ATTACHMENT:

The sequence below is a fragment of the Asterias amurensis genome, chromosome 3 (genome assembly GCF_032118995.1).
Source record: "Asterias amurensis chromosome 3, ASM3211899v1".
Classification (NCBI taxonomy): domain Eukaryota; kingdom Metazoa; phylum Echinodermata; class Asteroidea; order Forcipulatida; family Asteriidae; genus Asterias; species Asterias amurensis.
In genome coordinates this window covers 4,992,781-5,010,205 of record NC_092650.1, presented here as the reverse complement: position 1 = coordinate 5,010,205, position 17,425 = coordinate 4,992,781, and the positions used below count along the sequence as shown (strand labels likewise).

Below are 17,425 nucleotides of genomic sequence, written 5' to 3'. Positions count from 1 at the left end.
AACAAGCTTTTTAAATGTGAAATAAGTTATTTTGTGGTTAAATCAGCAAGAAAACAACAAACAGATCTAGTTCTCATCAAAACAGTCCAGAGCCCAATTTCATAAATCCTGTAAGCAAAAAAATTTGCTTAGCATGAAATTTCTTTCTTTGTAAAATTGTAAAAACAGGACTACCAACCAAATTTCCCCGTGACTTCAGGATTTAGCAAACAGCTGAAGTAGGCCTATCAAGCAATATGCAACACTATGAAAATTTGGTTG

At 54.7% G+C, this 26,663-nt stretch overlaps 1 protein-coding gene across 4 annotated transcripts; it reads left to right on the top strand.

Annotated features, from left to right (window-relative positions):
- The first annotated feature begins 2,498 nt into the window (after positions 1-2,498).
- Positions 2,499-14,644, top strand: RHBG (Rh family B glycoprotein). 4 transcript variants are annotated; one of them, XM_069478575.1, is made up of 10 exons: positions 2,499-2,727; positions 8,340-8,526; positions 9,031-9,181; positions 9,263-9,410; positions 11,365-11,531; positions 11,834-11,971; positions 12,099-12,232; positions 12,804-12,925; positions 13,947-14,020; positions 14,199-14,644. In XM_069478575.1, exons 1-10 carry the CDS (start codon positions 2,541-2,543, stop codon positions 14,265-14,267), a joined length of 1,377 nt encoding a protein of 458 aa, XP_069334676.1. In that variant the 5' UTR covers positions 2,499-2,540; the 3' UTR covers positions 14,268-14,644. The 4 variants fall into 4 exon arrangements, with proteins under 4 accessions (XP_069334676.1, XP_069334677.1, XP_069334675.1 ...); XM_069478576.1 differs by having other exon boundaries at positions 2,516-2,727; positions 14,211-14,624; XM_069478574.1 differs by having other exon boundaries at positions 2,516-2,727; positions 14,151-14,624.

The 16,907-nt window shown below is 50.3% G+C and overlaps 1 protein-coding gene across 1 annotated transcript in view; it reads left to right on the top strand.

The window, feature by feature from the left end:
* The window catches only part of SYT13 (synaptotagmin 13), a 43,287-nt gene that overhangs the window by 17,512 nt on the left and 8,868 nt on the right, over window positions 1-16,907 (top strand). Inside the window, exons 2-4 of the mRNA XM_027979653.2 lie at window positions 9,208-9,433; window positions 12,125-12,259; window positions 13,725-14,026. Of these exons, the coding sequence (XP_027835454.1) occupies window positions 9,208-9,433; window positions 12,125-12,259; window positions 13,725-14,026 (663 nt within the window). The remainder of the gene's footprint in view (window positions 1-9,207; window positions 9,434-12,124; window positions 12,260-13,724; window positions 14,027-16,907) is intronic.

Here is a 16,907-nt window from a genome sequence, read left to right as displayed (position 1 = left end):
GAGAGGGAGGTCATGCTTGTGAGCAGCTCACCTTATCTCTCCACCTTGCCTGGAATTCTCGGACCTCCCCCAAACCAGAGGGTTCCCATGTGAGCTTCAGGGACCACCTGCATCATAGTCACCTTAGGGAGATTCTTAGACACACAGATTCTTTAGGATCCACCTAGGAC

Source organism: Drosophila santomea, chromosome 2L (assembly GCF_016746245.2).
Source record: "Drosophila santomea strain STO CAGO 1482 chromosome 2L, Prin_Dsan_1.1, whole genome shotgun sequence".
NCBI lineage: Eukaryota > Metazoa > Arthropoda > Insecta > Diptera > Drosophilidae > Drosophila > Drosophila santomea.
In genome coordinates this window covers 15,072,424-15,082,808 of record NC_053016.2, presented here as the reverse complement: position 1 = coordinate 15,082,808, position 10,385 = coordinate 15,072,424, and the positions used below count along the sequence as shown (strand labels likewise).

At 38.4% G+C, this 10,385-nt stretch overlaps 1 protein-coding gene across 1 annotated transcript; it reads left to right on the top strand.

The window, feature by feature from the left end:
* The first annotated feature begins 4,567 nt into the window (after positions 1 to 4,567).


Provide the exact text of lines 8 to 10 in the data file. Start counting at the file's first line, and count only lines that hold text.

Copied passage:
Annotated features, from left to right (window-relative positions):
- The first annotated feature begins 2,498 nt into the window (after positions 1-2,498).
- Positions 2,499-14,644, top strand: RHBG (Rh family B glycoprotein). 4 transcript variants are annotated; one of them, XM_069478575.1, is made up of 10 exons: positions 2,499-2,727; positions 8,340-8,526; positions 9,031-9,181; positions 9,263-9,410; positions 11,365-11,531; positions 11,834-11,971; positions 12,099-12,232; positions 12,804-12,925; positions 13,947-14,020; positions 14,199-14,644. In XM_069478575.1, exons 1-10 carry the CDS (start codon positions 2,541-2,543, stop codon positions 14,265-14,267), a joined length of 1,377 nt encoding a protein of 458 aa, XP_069334676.1. In that variant the 5' UTR covers positions 2,499-2,540; the 3' UTR covers positions 14,268-14,644. The 4 variants fall into 4 exon arrangements, with proteins under 4 accessions (XP_069334676.1, XP_069334677.1, XP_069334675.1 ...); XM_069478576.1 differs by having other exon boundaries at positions 2,516-2,727; positions 14,211-14,624; XM_069478574.1 differs by having other exon boundaries at positions 2,516-2,727; positions 14,151-14,624.